Hair relaxer products found to contain harmful chemicals
When people apply hair relaxers to their scalp, harmful chemicals can cause lesions and burns on the scalp, making it easier for them to be absorbed into the body, enter the bloodstream, and be carried to different tissues and organs.
The accumulation of endocrine-disrupting chemicals in the body can interfere with hormone function in individuals who regularly use these products.
According to researchers in the NIH study, hair straightening products typically contain chemicals such as:
Chemical hair relaxers marketed to African American women contain higher amounts of endocrine-disrupting chemicals, according to the Silent Spring Institute's recent study.
However, scientists caution that, for now, research only hints at a probable link between chemical hair relaxer usage and hormone-sensitive cancers.
It's still not clear yet if these products cause health issues, and more research is needed to determine if chemicals in hair-strengthening products could be shown to cause a risk for uterine cancer.
Studies only identified an association between uterine cancer and the hair relaxers, not a causal relationship - that one thing directly caused another, which plaintiffs will need to demonstrate.
Eligibility criteria for toxic hair relaxer claims
Everyone who has been using hair relaxer products and came to struggle with uterine cancer, endometriosis, or uterine fibroids should get in touch with our attorneys, as they have the experience and skills to help. Nonetheless, some eligibility requirements must be met by an individual who intends to file a toxic hair relaxer claim, which are the following:
- they must have uterine cancer, endometriosis or uterine fibroids
- they must have used chemical hair relaxer products for 7 years or more
It is also important to note that, to qualify, you must have used hair relaxers a minimum of 7 times per year each year because only long-term exposure to endocrine-disrupting chemicals has a definitive connection with health issues.
If you meet these requirements, you become entitled to compensation from the company whose harmful hair relaxer products you have been using. Even if you have doubts that you meet the eligibility criteria, please, do not hesitate to contact us. Each toxic hair relaxer damage case is unique and you may actually qualify.
Liability for hair relaxers containing endocrine disrupter chemicals
People who sued one or more of the cosmetics companies whose hair relaxers were found to contain harmful chemicals will receive financial compensation if the companies are found liable for acting negligently, recklessly, or intentionally.
Acting intentionally means that the hair-strengthening product manufacturers had prior knowledge of the endocrine-disrupting chemicals in their products, but ignored the issue.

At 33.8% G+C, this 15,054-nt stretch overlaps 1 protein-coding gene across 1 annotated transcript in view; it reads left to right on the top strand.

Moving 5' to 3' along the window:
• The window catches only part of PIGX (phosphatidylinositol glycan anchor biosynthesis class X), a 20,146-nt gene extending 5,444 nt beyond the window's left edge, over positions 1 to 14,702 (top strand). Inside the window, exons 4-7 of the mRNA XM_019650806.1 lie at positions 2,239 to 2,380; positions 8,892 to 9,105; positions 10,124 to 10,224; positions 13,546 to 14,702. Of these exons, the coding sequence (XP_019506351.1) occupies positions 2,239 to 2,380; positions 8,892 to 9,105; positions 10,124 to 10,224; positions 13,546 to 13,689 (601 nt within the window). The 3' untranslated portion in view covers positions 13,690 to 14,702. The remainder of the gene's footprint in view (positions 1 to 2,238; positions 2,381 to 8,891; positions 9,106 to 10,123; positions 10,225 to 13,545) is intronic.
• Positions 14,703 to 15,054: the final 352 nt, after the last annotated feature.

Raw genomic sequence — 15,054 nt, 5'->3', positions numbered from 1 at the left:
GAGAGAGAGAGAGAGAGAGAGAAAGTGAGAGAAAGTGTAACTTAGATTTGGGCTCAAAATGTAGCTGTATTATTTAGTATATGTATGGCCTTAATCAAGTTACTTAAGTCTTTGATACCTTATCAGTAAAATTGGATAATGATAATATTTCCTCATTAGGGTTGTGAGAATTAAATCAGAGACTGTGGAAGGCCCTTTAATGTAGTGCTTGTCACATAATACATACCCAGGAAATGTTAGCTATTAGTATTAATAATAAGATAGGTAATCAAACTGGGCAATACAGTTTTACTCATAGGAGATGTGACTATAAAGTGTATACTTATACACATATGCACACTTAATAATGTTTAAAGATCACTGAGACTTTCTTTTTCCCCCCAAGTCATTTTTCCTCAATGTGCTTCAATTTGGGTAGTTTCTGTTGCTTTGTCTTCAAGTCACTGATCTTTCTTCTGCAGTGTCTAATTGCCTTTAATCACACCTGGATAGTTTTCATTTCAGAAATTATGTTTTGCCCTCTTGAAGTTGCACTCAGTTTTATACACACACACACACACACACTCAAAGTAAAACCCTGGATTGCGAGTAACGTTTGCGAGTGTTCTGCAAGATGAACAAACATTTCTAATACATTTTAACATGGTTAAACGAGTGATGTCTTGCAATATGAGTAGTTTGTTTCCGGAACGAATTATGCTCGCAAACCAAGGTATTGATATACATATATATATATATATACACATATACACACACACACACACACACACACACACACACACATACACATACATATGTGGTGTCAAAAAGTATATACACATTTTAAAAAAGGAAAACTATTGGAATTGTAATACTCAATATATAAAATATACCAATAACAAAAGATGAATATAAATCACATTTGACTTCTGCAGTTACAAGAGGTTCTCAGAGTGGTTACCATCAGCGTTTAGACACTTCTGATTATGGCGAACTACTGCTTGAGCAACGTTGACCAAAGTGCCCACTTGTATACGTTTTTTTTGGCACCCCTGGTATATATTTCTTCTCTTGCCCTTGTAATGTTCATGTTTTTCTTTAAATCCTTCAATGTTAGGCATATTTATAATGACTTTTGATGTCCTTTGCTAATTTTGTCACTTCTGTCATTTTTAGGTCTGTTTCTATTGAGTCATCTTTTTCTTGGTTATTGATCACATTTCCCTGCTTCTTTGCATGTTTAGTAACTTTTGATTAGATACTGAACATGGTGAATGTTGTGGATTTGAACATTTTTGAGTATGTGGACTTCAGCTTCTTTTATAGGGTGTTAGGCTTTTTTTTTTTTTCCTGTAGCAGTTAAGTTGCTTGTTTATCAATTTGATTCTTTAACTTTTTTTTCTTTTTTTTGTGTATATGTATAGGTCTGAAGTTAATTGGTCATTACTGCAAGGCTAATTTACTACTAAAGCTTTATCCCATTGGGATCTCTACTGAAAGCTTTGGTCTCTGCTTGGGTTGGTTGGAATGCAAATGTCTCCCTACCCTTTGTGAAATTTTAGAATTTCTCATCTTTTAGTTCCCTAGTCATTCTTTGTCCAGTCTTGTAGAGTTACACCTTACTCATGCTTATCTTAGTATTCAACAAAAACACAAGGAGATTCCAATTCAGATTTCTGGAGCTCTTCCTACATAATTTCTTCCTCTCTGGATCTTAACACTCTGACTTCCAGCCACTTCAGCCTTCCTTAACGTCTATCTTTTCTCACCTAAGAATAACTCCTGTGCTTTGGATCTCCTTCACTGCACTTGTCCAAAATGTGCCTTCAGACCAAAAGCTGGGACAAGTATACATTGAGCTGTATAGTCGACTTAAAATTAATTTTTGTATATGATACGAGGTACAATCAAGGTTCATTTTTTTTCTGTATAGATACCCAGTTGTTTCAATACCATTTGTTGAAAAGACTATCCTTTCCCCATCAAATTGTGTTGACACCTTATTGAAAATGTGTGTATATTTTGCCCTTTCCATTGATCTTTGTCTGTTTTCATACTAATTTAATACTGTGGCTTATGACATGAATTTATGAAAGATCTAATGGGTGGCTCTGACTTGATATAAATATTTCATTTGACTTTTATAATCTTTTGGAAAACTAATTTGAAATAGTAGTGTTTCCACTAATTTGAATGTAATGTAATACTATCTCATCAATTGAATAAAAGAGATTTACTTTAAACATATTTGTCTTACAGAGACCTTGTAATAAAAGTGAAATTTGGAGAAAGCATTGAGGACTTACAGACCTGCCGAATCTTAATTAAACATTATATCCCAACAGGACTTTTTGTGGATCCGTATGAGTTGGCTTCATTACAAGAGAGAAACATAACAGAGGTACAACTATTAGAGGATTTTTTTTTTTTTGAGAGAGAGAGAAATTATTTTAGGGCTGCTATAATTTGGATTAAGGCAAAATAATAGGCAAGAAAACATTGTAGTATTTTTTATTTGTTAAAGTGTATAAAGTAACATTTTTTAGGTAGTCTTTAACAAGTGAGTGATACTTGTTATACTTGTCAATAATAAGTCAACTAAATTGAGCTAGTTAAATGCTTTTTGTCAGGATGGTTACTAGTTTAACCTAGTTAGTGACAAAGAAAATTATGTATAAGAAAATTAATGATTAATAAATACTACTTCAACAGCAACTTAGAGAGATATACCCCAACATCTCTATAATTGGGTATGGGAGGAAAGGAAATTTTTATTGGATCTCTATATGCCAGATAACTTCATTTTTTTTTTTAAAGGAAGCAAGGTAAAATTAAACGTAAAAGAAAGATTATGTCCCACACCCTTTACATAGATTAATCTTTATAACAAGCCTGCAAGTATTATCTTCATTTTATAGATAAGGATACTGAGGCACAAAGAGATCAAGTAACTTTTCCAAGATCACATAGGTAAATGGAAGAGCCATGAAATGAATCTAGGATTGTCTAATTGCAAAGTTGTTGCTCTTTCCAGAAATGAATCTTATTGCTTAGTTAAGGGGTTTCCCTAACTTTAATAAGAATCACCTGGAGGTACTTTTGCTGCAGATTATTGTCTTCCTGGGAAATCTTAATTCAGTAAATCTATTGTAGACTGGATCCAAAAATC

Consequently, the expected causes of action against major companies, such as L'Oreal and Revlon, include the following strict liability, product liability, and negligence claims:
- failure to warn
- improper warning labels
- consumer fraud
- deceptive trade practices
- negligence per se
- gross negligence
- fraudulent concealment
- fraudulent misrepresentation
- negligent misrepresentation
- breach of implied warranties
A timeline of studies and lawsuits concerning toxic hair relaxers
While the issue of toxic chemical hair relaxers is relatively new, a lot has been happening concerning it in the past few years, including various studies and hair relaxer lawsuits. The following is a timeline highlighting the most important events concerning chemical hair relaxers.
On 21 October 2022, a hair relaxer lawsuit was filed in Chicago. Plaintiff Jenny Mitchell is a Missouri resident who began using chemical hair relaxers when she was eight years old. She claims the hair relaxer products marketed to African American women have led to the development of her uterine cancer. Cosmetics companies, including L'Oreal, are named as defendants in this hair relaxer lawsuit.
A recent study published in the Journal of the National Cancer Institute in October 2022 found that about 4.05% of women who used chemical hair relaxers would develop uterine cancer by the age of 70.
Campaign group Level Up has launched a petition calling on cosmetics giants such as Revlon and L'Oréal to remove toxic ingredients from their chemical hair relaxer products.
Two women filed a class action lawsuit in Los Angeles alleging that L’Oréal’s chemical hair relaxer has left them with bald patches and scalp burns. The SoftSheen Carson Optimum Amla Legend Relaxer Kit targeting African-American women was promoted by celebrities such as Beyoncé and Kelly Rowland.
The plaintiffs represented by Mark J. Geragos were seeking compensation on the grounds of:
- false advertising
- consumer fraud
- deceptive business practices
- breach of express warranty
- breach of implied warranty of merchantability
- fraud and negligence